Lots of really interesting things to chew on in this discussion. I’ve really just begun the conversation. I have a feeling the comments on this post are going to be intense.

Should Working with RECs Be an EMR Stimulus Requirement?

Posted on July 2, 2010 I Written By

John Lynn is the Founder of the HealthcareScene.com blog network which currently consists of 10 blogs containing over 8000 articles with John having written over 4000 of the articles himself. These EMR and Healthcare IT related articles have been viewed over 16 million times. John also manages Healthcare IT Central and Healthcare IT Today, the leading career Health IT job board and blog. John is co-founder of InfluentialNetworks.com and Physia.com. John is highly involved in social media, and in addition to his blogs can also be found on Twitter: @techguy and @ehrandhit and LinkedIn.

I know that many of you don’t read all of the past comments made on this site. So, I’m sure many of you missed when DonB asked Bobby Gladd the following question:
Could you explain your statement at the end of the fifth concern: “I would have added another MU criterion: require working with the RECs as a condition of incentive money eligibility;”

Bobby, from this REC blog, offered the following well thought out answer:

HHS is spending nearly a billion dollars on us RECs, yet we then have to go out and “recruit” providers, doing months of cold-call sales?

That just opens the government up to right-wing charges that Obama is simply blindly throwing money around at cross-purposes.

Many vendors and VARs see us as “competition,” which, in my view, is why we’re seeing some of the RECs doing “preferred EHR vendor” deals — basically trying to ensure that they don’t get cut out of the picture. Were I a viable vendor in a REC state that had excluded me, I might want to consider suing. It reeks of potential conflict-of-interest. Moreover, what about the true interest of the clinician? (Which is why we are officially and assiduously “vendor neutral.”)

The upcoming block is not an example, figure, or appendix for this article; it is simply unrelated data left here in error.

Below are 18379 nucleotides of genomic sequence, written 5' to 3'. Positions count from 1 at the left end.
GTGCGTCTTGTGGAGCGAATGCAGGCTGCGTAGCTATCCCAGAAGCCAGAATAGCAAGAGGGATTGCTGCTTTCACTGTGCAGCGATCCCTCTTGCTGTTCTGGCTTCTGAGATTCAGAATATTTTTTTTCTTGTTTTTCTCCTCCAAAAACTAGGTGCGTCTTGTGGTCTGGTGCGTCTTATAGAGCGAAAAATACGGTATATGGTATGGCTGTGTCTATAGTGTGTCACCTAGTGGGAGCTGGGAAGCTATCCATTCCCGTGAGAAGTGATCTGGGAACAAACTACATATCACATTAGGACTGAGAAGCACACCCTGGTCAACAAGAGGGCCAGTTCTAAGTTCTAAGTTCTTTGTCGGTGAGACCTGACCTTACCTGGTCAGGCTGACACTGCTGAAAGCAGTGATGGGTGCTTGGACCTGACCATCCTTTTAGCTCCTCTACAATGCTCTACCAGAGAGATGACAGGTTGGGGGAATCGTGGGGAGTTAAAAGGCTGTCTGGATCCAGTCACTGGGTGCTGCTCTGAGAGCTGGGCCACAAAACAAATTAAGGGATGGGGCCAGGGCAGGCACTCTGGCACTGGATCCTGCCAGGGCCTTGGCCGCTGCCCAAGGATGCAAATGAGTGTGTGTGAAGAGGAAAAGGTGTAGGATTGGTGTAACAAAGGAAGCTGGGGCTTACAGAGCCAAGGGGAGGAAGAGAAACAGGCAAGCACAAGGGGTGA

Why should a practice work with us? Because we have broad and deep expertise available, soup-to-nuts, at a pittance of the cost of private commercial consultants.

It just begs the question of why RECs are even necessary. Maybe we’re not. Maybe docs can go it alone, or pay commercial consulting rates (that would eat up all their incentive money and then some). However, having decided that RECs are a value-adding thing, I fail to see the wisdom in making us optional.

Many of the RECs are going to fail. They won’t even get to demo their implementation/adoption support chops, they will fail because of the recruiting resistance, and will have burned through most of their initial HHS funding, and will have to start laying people off (I won’t be allowing mold to accrue on my CV).

To date, the leading REC in terms of recruitment is Qualis. Halfway through the expected recruitment period, they are at 9.2% of goal, notwithstanding a Code Red All-Hands-On-Deck recruitment effort.

EMR Challenges Faced by RECs

Posted on June 29, 2010 I Written By

John Lynn is the Founder of the HealthcareScene.com blog network which currently consists of 10 blogs containing over 8000 articles with John having written over 4000 of the articles himself. These EMR and Healthcare IT related articles have been viewed over 16 million times. John also manages Healthcare IT Central and Healthcare IT Today, the leading career Health IT job board and blog. John is co-founder of InfluentialNetworks.com and Physia.com. John is highly involved in social media, and in addition to his blogs can also be found on Twitter: @techguy and @ehrandhit and LinkedIn.